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Can someone tell me if this is a High Performance Compute or High Available mySQL cluster?

There is a picture of the setup.

This is part of the config.ini they talk about

[ndbd default]
NoOfReplicas=2    # Number of replicas

Is it correct understood that NoOfReplicas determines if I have a HPC or a HA cluster?

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3 Answers 3

up vote 1 down vote accepted

With a setup like the one pictured on that page you get HPC and some elements of HA. If one of the NDBD servers fails, the SQL servers will connect to another and usually continue without intervention. If one of the SQL servers fail the application has to know to connect to another SQL server (or there needs to be a layer of abstraction) in order to maintain HA.

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Replicas are for redundancy across servers, which in-turn may provide higher availability. The number of replicas directly correlates with the number of servers in a partition that may fail without bringing MySQL Cluster offline.

Partitions are to split processing across servers, which in-turn may provide higher performance. The number of partitions directly correlates with the number of servers that queries to MySQL Cluster will be divided between.

Let me see if I can make this clear. If you have two servers with two replicas, write performance might be reduced because the data has to be replicated. In both cases, with either a single replica or two replicas, read performance might be enhanced because there are two partitions (two servers) to split the query across.

MySQL Cluster does not provide redundancy of the MySQL Server front-end, so it is not an out-of-the-box, instant HA solution. You will need either application logic to locate an available SQL server, or you will need service monitoring / network logic to switch out a failed SQL server with one that functions. (You could also try installing the MySQL Server front-end directly on the application servers.)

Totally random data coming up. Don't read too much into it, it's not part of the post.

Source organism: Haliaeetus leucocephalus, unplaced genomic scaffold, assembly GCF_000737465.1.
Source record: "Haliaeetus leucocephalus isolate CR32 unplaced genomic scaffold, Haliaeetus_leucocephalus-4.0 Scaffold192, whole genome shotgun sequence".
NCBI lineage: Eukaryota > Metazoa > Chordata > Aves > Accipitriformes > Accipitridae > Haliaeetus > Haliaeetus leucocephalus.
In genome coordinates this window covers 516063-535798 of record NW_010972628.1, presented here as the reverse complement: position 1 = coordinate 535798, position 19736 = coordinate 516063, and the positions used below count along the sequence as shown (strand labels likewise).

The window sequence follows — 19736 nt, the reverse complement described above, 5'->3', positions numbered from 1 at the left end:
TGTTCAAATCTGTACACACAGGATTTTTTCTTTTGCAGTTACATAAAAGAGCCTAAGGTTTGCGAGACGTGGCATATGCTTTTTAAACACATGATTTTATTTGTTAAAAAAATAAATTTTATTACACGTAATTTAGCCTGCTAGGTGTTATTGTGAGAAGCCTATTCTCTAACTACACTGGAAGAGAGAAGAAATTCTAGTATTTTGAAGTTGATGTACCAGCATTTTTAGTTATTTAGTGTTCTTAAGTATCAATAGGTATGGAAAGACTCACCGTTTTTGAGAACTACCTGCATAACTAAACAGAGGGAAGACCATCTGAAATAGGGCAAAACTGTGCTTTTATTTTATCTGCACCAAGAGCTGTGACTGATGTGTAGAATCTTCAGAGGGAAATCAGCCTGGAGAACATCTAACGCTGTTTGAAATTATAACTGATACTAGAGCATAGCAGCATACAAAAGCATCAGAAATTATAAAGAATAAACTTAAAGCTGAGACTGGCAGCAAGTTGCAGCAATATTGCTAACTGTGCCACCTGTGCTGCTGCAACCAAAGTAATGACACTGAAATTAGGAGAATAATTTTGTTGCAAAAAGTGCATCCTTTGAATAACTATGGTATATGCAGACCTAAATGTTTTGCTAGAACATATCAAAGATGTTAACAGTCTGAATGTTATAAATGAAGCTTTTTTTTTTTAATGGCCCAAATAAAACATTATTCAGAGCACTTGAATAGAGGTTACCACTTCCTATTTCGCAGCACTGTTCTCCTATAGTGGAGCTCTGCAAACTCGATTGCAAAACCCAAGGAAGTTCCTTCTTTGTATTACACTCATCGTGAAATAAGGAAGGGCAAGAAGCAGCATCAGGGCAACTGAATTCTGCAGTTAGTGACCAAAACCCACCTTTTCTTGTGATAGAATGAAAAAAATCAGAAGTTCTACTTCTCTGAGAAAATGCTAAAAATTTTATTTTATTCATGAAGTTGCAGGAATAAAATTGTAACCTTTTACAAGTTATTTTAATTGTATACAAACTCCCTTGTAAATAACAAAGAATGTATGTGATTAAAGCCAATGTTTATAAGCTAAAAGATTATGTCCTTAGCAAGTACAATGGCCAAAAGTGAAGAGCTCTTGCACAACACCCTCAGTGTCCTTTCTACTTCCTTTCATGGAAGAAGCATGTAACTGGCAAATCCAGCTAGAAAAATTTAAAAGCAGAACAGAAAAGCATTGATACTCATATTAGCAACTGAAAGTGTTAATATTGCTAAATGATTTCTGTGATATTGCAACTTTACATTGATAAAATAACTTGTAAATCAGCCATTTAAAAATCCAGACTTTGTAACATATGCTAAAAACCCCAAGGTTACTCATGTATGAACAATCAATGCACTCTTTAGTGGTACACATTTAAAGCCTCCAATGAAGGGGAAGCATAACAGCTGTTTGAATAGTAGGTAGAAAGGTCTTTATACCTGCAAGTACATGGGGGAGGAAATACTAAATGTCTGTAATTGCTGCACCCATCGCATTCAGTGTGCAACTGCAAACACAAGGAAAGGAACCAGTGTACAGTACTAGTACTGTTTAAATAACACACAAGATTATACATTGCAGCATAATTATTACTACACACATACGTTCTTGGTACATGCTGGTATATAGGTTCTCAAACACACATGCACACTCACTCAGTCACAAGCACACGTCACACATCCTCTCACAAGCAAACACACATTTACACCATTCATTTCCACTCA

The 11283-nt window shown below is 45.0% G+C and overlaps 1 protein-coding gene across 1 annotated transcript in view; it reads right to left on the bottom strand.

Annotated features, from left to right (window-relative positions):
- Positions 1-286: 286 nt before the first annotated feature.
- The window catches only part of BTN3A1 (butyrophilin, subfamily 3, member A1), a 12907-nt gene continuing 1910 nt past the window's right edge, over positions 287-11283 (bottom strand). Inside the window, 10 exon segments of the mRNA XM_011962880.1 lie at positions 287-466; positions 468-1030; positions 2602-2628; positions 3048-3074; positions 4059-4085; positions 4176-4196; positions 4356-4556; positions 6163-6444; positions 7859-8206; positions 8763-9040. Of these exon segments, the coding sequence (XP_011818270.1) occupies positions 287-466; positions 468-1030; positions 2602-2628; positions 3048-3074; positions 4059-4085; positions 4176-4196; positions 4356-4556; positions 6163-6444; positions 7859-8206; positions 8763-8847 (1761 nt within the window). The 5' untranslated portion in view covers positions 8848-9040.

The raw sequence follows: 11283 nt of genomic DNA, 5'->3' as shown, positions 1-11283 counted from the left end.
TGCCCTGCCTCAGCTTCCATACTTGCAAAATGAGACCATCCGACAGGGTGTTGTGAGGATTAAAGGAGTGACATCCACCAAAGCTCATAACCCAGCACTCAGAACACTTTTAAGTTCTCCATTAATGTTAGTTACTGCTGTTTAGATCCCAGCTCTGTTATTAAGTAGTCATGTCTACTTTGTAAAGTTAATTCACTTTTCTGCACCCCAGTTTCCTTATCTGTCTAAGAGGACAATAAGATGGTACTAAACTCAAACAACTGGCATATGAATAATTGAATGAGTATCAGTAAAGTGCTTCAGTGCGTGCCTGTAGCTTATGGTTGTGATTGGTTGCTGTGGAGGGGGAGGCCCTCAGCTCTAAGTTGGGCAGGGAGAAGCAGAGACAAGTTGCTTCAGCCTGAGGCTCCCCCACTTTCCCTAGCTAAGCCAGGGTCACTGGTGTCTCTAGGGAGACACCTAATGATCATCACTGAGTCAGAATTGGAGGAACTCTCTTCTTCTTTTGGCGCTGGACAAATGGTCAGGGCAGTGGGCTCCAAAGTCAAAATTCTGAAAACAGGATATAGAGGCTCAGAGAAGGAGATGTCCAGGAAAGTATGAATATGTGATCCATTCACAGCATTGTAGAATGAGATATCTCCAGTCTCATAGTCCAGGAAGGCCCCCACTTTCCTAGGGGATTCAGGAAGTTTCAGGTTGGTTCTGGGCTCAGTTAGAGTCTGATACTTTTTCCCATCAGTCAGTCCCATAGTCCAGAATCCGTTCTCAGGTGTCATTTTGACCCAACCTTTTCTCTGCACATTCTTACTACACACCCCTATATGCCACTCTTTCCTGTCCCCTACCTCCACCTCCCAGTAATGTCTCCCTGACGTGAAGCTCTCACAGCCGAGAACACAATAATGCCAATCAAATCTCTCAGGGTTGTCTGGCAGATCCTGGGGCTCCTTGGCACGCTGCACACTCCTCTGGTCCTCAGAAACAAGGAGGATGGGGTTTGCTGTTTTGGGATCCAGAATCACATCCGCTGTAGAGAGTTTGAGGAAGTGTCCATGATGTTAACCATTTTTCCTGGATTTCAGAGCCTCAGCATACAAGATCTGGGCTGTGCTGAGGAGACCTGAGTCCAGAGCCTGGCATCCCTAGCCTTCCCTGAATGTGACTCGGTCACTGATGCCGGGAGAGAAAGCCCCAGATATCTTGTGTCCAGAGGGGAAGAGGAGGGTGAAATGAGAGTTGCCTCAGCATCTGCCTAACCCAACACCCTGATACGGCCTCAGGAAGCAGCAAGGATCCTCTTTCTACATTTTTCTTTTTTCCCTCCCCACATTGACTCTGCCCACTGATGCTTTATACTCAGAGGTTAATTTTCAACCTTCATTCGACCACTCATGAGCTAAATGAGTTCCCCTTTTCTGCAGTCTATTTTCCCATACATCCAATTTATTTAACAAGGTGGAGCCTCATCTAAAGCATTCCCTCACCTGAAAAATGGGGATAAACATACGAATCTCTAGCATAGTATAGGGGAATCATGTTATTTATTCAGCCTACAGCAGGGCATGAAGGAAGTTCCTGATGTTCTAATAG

Also, performance hits or benefits from MySQL Cluster will vary based on how your application is using the database, and what bottlenecks exist. Switching from local sockets to network connections will increase latency. Simple queries for cached data will bottleneck at the SQL server. On the other hand, some processing that is either bound by the processor or my disk I/O will benefit heavily. The best way to know the exact performance hit or benefit that MySQL Cluster will have on your application might just be to test it.

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First of all, most HPC clusters will contain some aspects of HA (the converse is not true, though). That's because to work faster, each node has to work without much coordination with other nodes; so it typically there are many pieces that can fail without stopping the others.

But in the end, i'd say that MySQL clustering is mostly intended for HPC, not HA.

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